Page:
Author Archives: Kelle Freel

About Kelle Freel

I'm currently a postdoc working at the Hawai'i Institute of Marine Biology with Dr. Mike Rappé. I'm interested in the biogeography and ecology of microbes, especially of the marine variety. After studying a unique genus of marine bacteria at Scripps Oceanography in grad school, I moved to France, where I worked with a group studying yeast population genomics. In my free time, I like to do outdoorsy stuff, travel, and cook.

When less might be more: The evolution of reduced genomes

Images courtesy of wiki commons The advent of affordable genome sequencing has provided us with a wealth of data. Researchers have sequenced everything from Escherichia coli (4.6 Mbp genome size), to sea urchins (810 Mbp), chimpanzees (3.3 Gbp), and humans (3.2 … Continue reading

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Posted in adaptation, Coevolution, evolution, genomics, microbiology, population genetics, selection | Tagged , , , | Leave a comment

Molecular adaptation in a deep-sea alien…*ahem* amphipod

Space: the final frontier…or is it? I was inspired Jeremy’s post yesterday to talk about that deep dark abyss that takes up the vast majority of our mostly blue planet. For the record, I’m in agreement with the assessments for the … Continue reading

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Posted in adaptation, evolution, genomics, Molecular Ecology, the journal, next generation sequencing | Tagged , , | Leave a comment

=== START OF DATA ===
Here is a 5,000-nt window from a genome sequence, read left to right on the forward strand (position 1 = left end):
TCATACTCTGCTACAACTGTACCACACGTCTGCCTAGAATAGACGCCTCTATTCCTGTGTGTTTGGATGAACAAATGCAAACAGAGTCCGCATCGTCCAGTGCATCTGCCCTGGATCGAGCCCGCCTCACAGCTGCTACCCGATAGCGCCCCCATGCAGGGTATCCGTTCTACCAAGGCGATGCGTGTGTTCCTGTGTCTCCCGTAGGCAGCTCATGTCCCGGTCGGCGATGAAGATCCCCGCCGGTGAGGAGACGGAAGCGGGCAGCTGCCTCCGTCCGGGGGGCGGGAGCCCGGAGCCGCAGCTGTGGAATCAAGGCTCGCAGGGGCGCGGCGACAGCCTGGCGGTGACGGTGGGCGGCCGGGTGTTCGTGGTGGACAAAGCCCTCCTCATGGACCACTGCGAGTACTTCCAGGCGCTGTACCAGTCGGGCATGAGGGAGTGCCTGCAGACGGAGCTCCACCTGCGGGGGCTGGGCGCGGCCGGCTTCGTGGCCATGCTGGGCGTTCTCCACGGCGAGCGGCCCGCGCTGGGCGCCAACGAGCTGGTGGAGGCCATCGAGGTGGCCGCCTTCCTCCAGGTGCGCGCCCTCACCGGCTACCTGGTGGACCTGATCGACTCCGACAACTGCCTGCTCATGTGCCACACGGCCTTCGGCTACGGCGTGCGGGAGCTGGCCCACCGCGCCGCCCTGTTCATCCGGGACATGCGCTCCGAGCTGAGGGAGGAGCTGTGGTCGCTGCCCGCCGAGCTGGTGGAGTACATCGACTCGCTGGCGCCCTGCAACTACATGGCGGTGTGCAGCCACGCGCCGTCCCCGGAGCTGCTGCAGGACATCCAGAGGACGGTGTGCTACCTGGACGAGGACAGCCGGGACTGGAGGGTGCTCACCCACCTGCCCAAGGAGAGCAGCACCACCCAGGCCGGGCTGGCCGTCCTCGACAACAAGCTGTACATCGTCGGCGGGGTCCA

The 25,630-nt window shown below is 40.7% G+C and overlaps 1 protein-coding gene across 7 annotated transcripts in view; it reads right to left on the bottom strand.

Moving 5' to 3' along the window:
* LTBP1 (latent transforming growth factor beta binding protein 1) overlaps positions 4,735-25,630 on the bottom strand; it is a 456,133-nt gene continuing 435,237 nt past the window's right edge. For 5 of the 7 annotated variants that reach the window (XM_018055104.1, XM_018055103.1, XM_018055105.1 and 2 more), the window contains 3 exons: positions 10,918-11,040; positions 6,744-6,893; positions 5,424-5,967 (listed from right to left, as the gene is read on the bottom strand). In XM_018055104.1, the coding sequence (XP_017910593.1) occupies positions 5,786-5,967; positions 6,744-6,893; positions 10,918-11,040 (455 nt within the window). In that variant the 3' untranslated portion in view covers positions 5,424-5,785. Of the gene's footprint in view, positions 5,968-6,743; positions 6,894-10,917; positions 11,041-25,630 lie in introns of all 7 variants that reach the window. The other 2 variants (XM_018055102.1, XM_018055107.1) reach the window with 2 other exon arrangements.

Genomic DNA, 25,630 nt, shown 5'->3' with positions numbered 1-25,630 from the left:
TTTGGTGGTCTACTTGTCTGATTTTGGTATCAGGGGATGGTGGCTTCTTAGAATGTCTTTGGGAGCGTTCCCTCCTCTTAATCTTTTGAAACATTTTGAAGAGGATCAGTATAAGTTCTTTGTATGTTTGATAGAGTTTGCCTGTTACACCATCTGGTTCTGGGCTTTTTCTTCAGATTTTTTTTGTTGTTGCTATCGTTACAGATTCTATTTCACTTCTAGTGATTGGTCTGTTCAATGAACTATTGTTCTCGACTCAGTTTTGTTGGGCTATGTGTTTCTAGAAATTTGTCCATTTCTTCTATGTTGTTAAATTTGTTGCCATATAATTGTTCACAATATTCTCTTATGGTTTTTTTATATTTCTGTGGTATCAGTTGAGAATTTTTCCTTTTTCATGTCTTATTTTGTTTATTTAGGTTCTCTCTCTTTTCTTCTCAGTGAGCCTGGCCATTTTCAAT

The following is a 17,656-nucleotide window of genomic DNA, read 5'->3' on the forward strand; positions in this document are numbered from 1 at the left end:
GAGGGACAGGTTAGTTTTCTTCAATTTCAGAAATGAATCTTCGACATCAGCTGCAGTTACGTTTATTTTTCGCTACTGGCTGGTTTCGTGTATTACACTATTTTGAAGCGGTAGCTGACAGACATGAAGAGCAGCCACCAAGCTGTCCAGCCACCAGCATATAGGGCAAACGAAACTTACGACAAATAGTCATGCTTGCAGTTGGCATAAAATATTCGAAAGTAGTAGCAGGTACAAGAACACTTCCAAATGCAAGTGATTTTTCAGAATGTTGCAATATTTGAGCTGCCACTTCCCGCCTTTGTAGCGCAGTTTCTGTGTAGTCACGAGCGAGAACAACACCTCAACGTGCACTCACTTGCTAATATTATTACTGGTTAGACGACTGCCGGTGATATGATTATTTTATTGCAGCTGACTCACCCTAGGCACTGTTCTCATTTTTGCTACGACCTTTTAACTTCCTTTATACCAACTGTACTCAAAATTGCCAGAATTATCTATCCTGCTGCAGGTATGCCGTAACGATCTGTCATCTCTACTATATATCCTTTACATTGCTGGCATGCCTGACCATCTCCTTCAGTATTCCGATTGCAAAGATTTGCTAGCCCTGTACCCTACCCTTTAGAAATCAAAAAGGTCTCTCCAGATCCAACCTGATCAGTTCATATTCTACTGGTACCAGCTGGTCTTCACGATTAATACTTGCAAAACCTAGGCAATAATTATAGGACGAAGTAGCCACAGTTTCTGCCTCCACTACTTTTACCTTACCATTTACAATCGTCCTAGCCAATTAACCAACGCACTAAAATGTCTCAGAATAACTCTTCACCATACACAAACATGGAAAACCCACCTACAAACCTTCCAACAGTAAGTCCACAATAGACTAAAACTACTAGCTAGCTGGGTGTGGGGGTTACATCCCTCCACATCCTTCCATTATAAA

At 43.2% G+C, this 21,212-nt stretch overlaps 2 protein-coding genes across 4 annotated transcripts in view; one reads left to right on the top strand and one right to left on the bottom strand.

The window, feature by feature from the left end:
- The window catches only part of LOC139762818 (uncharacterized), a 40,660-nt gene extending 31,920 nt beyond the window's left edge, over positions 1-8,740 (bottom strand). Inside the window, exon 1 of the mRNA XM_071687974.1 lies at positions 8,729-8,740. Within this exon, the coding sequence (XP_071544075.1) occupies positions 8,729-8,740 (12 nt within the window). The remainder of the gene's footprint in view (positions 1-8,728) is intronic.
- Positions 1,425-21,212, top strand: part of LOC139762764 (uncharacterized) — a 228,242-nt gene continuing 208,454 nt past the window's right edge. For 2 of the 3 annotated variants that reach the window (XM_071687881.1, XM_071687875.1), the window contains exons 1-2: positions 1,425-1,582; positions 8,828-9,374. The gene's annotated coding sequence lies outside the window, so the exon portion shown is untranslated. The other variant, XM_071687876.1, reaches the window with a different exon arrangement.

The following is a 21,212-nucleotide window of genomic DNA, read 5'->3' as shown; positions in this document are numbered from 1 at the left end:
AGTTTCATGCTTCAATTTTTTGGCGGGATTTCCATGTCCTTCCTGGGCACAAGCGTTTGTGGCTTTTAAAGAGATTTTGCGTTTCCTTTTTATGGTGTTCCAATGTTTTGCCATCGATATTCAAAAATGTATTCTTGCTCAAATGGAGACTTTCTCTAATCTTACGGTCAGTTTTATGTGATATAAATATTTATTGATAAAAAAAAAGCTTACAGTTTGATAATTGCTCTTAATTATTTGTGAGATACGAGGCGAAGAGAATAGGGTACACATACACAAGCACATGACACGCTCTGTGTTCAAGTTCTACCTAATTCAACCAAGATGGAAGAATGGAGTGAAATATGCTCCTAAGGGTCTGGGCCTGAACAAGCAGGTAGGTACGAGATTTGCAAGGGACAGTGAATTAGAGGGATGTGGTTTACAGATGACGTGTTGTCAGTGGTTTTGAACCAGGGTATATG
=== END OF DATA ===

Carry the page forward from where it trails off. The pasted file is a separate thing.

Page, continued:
Relatively rare tropical trees all agree: avoiding the ‘rain of death’ seems like a good call

When you think of a tropical jungle, what’s the first thing that comes to mind? Probably a lush green landscape with trees, vines, flowers, and let’s be real, at least one toucan. Tropical forests are made up of diverse groups … Continue reading

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Posted in genomics, Molecular Ecology, the journal, next generation sequencing, plants, transcriptomics | Tagged , | Leave a comment

You can call her queen bee: the role of epigenetics in honeybee development

Insects have social lifestyles that are often organized in castes. Within the insect community, different individuals specialize, each having a unique role. This efficient method of doling out the workload, ultimately, is believed to be why social insect lifestyles are … Continue reading

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Posted in genomics, haploid-diploid, Molecular Ecology, the journal, next generation sequencing, RNAseq | Tagged , , | Leave a comment

A sponge and its symbionts, using genomics to unravel complex relationships

The ocean is full of interesting organisms and even more fascinating (as well as difficult to tease apart) are the interactions among them. From deep sea giant tube worms, to the adorable bobtail squid, symbioses have a central role, and … Continue reading

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Posted in Coevolution, community ecology, genomics, metagenomics, microbiology | Tagged , , | Leave a comment

How much wood would a termite chuck…if it was missing its microbial symbionts

Termites get a pretty bad rap, probably because we think of our houses disintegrating when they move in. Ironically, we have a lot to learn from these critters, and their mounds have served as an inspiration for modern architecture. Either … Continue reading

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Music to an amniote’s ears, an “accordion” model of genome size evolution

How did we get where we are? Genetically speaking, that is. A few posts ago, that whole genotype-phenotype question was discussed, how do genomes make plants and animals (and don’t forget the microbes!) look and act how they do. Another … Continue reading

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Posted in adaptation, bioinformatics, evolution, genomics | Tagged , , , | 2 Comments